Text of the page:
Time travel movies may all share a core premise, but there’s a surprising variety of films that explore different ideas within the genre. Characters being transported through time can be caught in action-packed adventures, romantic entanglements, and even philosophical loops that can change the trajectories of their lives.
From the underrated sci-fi romance flick About Time, to the beloved ’80s classic Back to the Future, the best time travel movies explore the countless possibilities that arise when characters are flung through the past, present, and future. The greatest entries in the genre range from silly mindless comedies to hard-hitting emotional movies, ensuring that there’s a perfect time travel film for every type of viewer.
About Time follows Tim Lake (Domhnall Gleeson), who, on his 21st birthday, learns a family secret from his father, James Lake (Love Actually‘s Bill Nighy). The men in the Lake family inherit the ability to time travel, which Tim immediately uses to improve his life in tiny, but crucial ways, particularly his romantic involvement with Mary (Rachel McAdams). He soon learns that time travel doesn’t make him immune to heartache and troubles, though.
Director Richard Curtis’ romantic sci-fi drama weaves a beautiful and surprisingly tearjerking tale that underscores the importance of the small details that make life worth living. The time travel element is used to highlight Tim’s evolving relationships with his partner, friends, and family, as well as what those connections teach him. About Time reminds viewers to embrace the fleeting and imperfect moments that often end up becoming the most cherished memories.
Director Mike Judge’s comedic sci-fi satire revolves around an average Joe serving as a U.S. Army librarian, who’s selected to participate in a top secret military experiment that goes wrong. Chosen for being the “most average individual” in the military, Joe Bauers (Luke Wilson) is put in hibernation alongside a woman, Rita (Maya Rudolph). They’re forgotten about and eventually wake up in the year 2505, where the intellectual bar has plummeted, making Joe the smartest person on earth.
Idiocracy is a hilarious, yet unsettling satire that shows the extreme consequences of consumerism and capitalism. The future it portrays is dominated by ads and low-brow pop culture consumed by an anti-intellectual population. Joe’s basic suggestions like not watering crops with a popular sports drink end up transforming the nation, making his unintentional trip through time a positive one. Although this film wasn’t received well when it first premiered, the box office bomb has become a cult classic with a dedicated fan base today.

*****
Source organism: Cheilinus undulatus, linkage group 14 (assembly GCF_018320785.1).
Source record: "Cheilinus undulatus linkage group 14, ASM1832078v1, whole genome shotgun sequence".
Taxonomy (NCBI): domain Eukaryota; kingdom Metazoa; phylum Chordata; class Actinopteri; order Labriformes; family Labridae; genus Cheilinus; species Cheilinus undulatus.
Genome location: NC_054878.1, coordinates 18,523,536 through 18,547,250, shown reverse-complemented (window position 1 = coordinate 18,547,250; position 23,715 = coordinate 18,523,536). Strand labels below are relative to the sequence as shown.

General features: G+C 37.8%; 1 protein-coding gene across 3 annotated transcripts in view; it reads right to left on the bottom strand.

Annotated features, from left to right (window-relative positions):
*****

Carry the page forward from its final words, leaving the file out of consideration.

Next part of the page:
Joseph Gordon-Levitt stars as a hired gun in director Rian Johnson’s Looper, which is set in a future world where time travel technology exists. Only the wealthy criminal organizations from the future have access to it, though, and they use it to eliminate their targets by sending them to the past, where “loopers” like Joe kill them. When Joe’s boss “closes the loop” by sending the protagonist’s future self (played by Bruce Willis) back in time, his present version can’t bring himself to shoot him.
Although its logic is shaky at times, Looper mostly achieves what it set out to do, which is be an engrossing action-thriller that also touches on the cyclical nature of time. The film is bolstered by fantastic performances and the obvious chemistry between its leads, Gordon-Levitt and Willis, who masterfully play the roles of two different versions of the same man.
In director Makoto Shinkai’s visually stunning anime Your Name, two high school students form a mysterious cosmic connection despite having never met. Mitsuha Miyamizu (Mone Kamishiraishi) and Taki Tachibana (Ryunosuke Kamiki) wake up one day to find themselves in each other’s rooms, with the sudden body swap initially leading to chaos and then unexpected joyful moments in their lives. They eventually learn the true reason for their unique situation.
A gorgeous and moving combination of fantasy and romance, Your Name chronicles the unlikely relationship that forms between the two main characters as they fall in love with each other with every new day of body swapping. It would be impossible to discuss the movie’s time-bending twist without spoiling its well-written plot, but audiences who are fans of anime films should definitely consider the modern classic essential viewing.
Edge of Tomorrow sees a future version of Earth that’s overrun by seemingly invincible aliens. Tom Cruise stars as Major William Cage, an inexperienced soldier who’s assigned to a suicide mission that almost immediately kills him. Instead of actually dying, Cage ends up in a time loop where he uses what he learns about the aliens to plot against them, even if that means dying over and over again.